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# Physics crater investigation

Extracts from this document...

Introduction

CRATER EXPERIMENT

Strategy

Aim: The aim of this experiment is to discover the relationship between the height of the marble being dropped and the diameter of the crater produced.

The input variable (what I will measure) is the height that the marble is being dropped from. The output variable (what I will measure) will be the size of the crater produced.

The science behind this experiment is quite simple. The higher you drop the marble the bigger the diameter of the crater will be. Gravity and drag forces are involved in the dropping of the marble, and then as it hits the sand, a small amount of kinetic energy is created. The higher I drop the marble the more gravitational force and the more kinetic energy, therefore increasing the diameter of the crater. There is also drag in this experiment which could limit the speed of the marble being dropped, therefore decreasing the diameter of the crater.

Change in Gravitational Potential Energy = Mass x Gravity x Change in Height

Kinetic energy = ½ x Mass x Velocity2

Equipment

Marble – I decided to use a small marble for my experiment as it is very convenient. I have chosen to use a marble because it is perfectly rounded without any jagged edges, which will make the almost perfect semi-sphere for a crater. This will make my results all the more reliable and accurate.

Meter Ruler

Middle

As you can see I have averaged out every two measurements to make my results very accurate. From this table of results, it is quite simple to spot a trend. As you increase the height of the marble being dropped from, the diameter of the crater increases too. Any outliers are highlighted in red; this helps me distinguish accurate results to inaccurate results. By this I can decide not to use these outliers for my averages and my graphs, but as they are not that major and wouldn’t make much a difference to the trend that is being spotted.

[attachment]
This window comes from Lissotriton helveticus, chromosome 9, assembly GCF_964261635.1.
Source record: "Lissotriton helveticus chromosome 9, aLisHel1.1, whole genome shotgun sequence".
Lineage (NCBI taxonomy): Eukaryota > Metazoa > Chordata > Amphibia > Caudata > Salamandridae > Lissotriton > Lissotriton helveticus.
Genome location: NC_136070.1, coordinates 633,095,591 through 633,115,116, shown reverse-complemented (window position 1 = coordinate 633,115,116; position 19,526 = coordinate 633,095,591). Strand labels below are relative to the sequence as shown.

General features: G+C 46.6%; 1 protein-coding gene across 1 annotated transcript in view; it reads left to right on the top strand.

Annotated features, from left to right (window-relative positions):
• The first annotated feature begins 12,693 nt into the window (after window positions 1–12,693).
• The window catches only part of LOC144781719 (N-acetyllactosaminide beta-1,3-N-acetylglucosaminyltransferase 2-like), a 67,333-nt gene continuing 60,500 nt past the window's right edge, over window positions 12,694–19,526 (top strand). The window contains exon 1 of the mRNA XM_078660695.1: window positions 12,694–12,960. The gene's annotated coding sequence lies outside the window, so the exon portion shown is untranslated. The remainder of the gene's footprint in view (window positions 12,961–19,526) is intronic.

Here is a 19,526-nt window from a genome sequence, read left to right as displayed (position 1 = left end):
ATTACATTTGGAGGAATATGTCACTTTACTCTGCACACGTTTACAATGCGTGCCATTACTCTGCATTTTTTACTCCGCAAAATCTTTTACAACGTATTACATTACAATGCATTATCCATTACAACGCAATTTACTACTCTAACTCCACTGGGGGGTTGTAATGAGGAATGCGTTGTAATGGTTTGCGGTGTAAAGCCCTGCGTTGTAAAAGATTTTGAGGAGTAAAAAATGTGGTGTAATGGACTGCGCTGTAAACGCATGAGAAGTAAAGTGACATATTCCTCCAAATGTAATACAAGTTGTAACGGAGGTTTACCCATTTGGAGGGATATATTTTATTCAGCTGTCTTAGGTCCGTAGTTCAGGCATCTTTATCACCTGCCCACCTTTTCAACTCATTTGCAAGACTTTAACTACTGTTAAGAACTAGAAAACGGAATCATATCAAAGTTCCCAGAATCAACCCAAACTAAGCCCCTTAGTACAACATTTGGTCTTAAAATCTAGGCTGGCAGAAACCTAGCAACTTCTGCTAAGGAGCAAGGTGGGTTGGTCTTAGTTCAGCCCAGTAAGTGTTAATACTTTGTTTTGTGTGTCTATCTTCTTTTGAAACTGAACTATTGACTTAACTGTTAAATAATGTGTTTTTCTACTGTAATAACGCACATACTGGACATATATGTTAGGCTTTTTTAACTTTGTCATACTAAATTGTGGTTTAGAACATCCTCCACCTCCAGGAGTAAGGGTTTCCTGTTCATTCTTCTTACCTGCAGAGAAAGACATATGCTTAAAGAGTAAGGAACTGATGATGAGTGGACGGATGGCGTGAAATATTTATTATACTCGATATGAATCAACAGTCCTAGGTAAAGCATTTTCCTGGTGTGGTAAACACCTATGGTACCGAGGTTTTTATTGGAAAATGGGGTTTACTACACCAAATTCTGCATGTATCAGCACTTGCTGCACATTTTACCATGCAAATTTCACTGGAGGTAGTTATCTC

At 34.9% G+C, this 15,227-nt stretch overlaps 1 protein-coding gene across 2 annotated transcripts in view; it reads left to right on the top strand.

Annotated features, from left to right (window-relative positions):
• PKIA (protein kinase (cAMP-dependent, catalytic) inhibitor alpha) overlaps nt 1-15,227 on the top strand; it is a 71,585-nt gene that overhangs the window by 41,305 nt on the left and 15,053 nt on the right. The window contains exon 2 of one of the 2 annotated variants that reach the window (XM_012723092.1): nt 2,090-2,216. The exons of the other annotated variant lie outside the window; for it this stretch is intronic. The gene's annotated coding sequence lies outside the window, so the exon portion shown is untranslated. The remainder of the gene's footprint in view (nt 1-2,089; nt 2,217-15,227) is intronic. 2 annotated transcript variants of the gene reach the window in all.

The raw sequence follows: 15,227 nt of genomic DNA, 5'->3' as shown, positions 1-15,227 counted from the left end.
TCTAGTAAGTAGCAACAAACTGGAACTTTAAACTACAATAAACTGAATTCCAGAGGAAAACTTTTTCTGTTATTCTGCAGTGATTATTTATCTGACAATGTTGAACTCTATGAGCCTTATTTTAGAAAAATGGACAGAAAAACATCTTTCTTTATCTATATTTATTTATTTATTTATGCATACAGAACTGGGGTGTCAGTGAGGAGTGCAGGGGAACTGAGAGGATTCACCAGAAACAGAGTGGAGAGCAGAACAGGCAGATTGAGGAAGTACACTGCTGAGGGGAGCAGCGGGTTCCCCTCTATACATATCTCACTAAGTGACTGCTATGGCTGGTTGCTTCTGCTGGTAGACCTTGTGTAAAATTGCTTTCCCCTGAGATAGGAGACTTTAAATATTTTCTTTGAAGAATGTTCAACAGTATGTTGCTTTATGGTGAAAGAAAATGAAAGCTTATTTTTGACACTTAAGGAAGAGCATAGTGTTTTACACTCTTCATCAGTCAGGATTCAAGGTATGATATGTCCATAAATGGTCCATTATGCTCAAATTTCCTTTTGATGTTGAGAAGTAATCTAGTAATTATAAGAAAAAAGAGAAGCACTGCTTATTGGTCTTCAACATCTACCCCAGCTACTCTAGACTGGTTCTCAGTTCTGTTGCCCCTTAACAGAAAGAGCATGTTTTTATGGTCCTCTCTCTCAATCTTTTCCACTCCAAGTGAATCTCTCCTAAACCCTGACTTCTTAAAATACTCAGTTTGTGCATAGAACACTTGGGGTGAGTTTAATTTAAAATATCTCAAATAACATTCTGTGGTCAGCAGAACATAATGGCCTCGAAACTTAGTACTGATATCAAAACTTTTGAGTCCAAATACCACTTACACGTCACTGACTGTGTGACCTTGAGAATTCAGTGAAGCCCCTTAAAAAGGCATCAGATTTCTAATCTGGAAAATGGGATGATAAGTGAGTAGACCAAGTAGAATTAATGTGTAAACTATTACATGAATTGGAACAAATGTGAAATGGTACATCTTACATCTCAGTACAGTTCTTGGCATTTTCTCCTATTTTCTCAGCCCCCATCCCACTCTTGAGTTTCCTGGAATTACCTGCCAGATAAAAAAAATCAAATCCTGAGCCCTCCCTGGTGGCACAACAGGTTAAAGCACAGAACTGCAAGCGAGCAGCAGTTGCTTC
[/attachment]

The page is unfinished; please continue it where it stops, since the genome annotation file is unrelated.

Conclusion

I also took my measurements in millimetres, which is an accurate scale to use in this type of experiment, however this could be improved by using tenths of millimetres or an even smaller scale.

The flattening of the disturbed sand was probably the most inaccurate part of the experiment, and could be improved. After I had dropped the marble and took my results, I had to shake the tin, until the sand was flat (in my eye). However I cannot be 100% sure that it was flat, and this is why it was the most inaccurate and unreliable part of the experiment. If I were to repeat the experiment I would use a machine or a flat surfaced object to smear the surface of the sand until it is flat.

I have thought about these precautions greatly and have decided that certain aspects of the experiment could have been improved. However, on the whole, I believe that I done everything to a precise degree of accuracy and to my best ability. This effort has given me a very accurate conclusion and reliable graphs and results, which corresponded greatly to my hypothesis and the science behind the experiment.

Jake Jeal

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